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The immigration into the Rheingau
The author, Norbert Michel, published a list of names of those who settled in the Rheingau valley in 1665. The settlements listed were Assmannshausen, Aulhausen, Budenheim, Elbingen, Eltiville, Erbach, Espenschied, Frauenstein, Geisenheim, Gladbach, Hallgarten, Hattenheim, Johannesberg, Kiedrich, Lorch, Lorchhausen, Mittelheim, Neudorf, Niederwalluf, Oberwalluf, Oestrich. Presberg, Ransel, Rauenthal, Rüdesheim, Stephanshausen, Winkel and Wollmerschied.
The author also lists the new citizens of Rheingau in the 1700s and provides the following summary:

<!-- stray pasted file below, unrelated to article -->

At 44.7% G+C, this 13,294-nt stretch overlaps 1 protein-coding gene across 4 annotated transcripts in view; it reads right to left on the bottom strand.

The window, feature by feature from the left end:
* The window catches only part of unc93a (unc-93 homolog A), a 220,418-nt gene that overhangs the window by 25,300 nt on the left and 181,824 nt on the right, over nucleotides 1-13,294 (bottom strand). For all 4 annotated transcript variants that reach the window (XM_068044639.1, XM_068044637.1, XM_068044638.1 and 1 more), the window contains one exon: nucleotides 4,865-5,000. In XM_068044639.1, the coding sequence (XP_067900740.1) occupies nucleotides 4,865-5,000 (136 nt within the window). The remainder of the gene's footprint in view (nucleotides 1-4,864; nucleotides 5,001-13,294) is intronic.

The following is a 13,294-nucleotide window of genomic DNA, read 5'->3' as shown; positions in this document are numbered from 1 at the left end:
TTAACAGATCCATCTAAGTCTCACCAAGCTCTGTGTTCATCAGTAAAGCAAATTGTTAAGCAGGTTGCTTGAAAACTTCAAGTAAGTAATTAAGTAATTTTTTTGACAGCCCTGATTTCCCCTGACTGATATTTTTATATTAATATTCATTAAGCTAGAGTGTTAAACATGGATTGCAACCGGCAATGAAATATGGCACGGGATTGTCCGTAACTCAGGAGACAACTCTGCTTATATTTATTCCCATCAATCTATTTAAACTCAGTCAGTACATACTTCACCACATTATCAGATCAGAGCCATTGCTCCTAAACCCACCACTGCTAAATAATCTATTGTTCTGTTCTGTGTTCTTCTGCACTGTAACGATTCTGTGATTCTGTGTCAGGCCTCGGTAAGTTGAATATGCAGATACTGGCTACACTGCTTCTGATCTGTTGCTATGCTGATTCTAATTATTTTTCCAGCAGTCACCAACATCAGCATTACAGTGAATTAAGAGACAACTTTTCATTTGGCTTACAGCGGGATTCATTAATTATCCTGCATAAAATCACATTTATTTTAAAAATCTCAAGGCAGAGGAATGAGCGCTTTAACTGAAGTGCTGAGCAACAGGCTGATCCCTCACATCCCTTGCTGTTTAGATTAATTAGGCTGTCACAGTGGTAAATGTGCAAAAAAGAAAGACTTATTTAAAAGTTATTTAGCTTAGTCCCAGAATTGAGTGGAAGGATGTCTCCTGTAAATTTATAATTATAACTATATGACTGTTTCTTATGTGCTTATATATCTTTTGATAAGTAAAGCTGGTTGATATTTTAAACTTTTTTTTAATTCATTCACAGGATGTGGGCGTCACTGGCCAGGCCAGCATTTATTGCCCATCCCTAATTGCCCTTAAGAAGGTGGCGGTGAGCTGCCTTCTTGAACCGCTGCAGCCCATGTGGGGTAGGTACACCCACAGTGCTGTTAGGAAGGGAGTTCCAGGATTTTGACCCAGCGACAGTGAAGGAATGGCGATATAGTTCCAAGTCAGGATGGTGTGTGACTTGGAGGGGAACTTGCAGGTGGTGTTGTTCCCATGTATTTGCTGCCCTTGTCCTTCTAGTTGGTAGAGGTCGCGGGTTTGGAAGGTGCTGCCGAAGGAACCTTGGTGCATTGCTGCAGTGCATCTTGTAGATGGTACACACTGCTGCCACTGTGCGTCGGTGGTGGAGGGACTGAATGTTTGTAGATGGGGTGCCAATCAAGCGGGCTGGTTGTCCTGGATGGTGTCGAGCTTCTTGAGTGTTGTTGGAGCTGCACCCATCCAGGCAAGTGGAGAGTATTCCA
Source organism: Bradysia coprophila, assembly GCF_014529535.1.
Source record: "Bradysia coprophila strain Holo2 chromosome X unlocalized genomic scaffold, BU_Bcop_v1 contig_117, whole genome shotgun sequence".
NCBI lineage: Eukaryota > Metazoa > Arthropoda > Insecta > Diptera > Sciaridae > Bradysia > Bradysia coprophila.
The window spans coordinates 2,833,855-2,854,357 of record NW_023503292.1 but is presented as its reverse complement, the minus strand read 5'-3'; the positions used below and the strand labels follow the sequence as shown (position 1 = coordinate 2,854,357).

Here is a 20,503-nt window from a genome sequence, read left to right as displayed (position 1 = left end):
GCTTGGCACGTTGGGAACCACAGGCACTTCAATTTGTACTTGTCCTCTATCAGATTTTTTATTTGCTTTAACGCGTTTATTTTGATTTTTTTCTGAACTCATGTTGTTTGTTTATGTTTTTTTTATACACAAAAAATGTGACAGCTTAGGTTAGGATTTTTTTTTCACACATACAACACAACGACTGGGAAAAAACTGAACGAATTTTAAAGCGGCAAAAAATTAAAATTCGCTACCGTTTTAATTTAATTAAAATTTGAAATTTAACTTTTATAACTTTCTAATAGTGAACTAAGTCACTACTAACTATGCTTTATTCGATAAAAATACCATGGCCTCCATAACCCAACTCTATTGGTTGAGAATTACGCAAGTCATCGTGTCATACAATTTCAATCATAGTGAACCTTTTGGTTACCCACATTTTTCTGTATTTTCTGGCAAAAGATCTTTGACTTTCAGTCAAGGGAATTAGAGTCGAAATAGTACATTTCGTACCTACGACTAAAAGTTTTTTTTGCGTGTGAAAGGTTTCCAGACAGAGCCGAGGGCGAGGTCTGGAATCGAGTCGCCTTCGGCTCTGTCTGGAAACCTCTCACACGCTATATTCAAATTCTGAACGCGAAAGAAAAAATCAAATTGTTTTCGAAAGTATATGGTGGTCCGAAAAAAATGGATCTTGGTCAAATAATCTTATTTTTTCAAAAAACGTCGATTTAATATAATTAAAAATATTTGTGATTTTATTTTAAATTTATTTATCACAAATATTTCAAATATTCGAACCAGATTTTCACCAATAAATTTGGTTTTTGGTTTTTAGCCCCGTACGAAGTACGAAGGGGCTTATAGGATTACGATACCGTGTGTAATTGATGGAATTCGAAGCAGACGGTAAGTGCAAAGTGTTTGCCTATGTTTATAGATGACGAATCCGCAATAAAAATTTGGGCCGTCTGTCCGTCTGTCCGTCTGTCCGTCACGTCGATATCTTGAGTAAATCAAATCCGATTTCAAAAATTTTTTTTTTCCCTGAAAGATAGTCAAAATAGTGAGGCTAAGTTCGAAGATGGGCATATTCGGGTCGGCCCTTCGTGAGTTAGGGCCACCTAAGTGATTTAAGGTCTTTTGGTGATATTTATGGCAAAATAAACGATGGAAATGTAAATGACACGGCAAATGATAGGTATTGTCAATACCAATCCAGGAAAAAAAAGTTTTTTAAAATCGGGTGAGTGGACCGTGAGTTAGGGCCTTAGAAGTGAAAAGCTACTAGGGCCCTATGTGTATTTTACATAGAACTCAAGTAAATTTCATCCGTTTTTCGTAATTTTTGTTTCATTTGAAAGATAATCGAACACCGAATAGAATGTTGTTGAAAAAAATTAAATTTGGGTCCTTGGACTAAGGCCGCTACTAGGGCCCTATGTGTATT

“The region of Rheingau which belonged to the bishopric and electorate principality of Mainz was distinguished in the Middle Ages in that it’s citizens were neither serfs nor did they have to do forced labor. This was surely the reason that many desired to be accepted there as citizens. At the beginning this possibility was only dependent upon residence, from 1527 a certificate was needed to prove you were not a stranger and as of 1643 a financial charge was levied. Fortunately the record of these receipts from 1549-1803 have survived in full (in Wiesbaden state archives the Landesschreibererechnungen). As well as recording the financial transaction, they often contain further information about the immigrant, including place of origin”.
Both lists are arranged by place name and within each village are listed alphabetically. They both can be found inArchiv für Familiengeschichtsforschung, 3. Jahrgang, Heft 2 (1999). The periodical is accessible through FamilySearch, Family History Library, call number 943 B2as